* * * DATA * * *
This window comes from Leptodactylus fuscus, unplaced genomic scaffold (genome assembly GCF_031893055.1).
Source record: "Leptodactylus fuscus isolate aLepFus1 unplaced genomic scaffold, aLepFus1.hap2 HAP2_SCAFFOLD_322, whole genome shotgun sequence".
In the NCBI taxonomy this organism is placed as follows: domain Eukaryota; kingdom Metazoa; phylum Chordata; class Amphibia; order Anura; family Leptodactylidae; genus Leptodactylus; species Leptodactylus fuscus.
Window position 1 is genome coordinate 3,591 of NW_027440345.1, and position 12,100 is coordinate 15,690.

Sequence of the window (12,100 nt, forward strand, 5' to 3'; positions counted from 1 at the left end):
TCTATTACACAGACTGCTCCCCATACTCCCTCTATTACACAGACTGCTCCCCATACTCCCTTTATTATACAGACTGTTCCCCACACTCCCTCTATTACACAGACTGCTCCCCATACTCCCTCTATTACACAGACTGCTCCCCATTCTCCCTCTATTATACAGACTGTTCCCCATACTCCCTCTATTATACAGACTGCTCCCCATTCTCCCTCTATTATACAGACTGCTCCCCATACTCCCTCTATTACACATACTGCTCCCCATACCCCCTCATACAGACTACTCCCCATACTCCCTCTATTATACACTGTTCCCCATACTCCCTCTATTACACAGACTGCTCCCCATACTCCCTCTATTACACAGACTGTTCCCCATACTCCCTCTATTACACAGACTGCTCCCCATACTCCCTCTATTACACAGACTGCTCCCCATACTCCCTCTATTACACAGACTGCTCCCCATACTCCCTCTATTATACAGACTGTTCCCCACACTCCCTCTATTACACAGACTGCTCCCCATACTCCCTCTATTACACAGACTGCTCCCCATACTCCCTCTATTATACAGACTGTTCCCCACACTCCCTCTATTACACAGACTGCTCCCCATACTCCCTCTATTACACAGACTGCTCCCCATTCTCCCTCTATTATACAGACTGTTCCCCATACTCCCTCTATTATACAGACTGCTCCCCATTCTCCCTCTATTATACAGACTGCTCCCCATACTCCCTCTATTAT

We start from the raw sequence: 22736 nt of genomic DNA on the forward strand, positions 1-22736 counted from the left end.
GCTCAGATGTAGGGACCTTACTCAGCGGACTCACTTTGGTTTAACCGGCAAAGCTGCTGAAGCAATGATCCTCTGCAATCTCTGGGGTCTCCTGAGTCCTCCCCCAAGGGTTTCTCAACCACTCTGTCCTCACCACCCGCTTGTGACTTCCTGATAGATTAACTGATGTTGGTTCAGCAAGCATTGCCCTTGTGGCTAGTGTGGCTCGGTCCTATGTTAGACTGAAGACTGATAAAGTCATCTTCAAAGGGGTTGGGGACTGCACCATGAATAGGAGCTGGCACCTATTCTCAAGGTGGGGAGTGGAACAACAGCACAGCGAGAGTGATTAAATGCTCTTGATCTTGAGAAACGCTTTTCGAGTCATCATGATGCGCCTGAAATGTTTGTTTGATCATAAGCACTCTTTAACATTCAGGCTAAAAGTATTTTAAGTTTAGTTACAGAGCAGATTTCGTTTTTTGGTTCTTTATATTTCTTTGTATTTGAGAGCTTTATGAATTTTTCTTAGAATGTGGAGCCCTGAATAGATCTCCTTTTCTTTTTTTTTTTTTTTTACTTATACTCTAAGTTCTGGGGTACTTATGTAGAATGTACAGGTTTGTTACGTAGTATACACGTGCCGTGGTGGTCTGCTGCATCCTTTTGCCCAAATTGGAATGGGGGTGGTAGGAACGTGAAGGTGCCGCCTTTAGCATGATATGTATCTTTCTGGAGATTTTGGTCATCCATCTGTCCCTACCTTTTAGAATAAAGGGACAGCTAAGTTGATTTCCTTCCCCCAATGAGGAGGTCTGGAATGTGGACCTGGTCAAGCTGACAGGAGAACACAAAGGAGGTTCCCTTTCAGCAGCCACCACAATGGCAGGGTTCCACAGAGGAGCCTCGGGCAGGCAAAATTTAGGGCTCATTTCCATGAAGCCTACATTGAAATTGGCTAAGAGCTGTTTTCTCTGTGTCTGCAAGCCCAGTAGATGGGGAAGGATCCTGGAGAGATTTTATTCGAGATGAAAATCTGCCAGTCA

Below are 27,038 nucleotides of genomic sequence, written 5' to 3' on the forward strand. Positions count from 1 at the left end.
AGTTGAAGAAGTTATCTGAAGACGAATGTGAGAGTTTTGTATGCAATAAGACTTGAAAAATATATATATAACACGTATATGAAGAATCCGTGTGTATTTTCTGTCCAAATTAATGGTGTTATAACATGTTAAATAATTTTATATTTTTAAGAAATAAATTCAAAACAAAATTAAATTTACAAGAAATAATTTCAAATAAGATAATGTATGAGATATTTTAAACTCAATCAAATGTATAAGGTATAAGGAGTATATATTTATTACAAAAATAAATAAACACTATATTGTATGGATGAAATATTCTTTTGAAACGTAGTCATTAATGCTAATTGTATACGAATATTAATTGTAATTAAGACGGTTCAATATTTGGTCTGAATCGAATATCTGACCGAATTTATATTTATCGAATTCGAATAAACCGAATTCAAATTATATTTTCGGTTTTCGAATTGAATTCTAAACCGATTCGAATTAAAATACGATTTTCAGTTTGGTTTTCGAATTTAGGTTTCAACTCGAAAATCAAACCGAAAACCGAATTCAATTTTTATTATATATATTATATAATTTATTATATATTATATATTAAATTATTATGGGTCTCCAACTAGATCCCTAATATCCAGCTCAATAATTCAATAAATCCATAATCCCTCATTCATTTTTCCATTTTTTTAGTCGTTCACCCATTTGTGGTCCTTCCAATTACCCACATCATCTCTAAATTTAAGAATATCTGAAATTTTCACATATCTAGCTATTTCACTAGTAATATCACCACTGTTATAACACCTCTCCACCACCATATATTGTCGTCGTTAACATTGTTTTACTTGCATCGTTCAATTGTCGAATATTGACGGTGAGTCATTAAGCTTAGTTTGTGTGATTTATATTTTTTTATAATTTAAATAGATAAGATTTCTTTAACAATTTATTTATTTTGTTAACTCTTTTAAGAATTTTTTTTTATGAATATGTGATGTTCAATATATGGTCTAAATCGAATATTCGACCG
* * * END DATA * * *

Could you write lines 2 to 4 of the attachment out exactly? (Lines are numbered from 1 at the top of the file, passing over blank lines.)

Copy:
Source record: "Leptodactylus fuscus isolate aLepFus1 unplaced genomic scaffold, aLepFus1.hap2 HAP2_SCAFFOLD_322, whole genome shotgun sequence".
In the NCBI taxonomy this organism is placed as follows: domain Eukaryota; kingdom Metazoa; phylum Chordata; class Amphibia; order Anura; family Leptodactylidae; genus Leptodactylus; species Leptodactylus fuscus.
Window position 1 is genome coordinate 3,591 of NW_027440345.1, and position 12,100 is coordinate 15,690.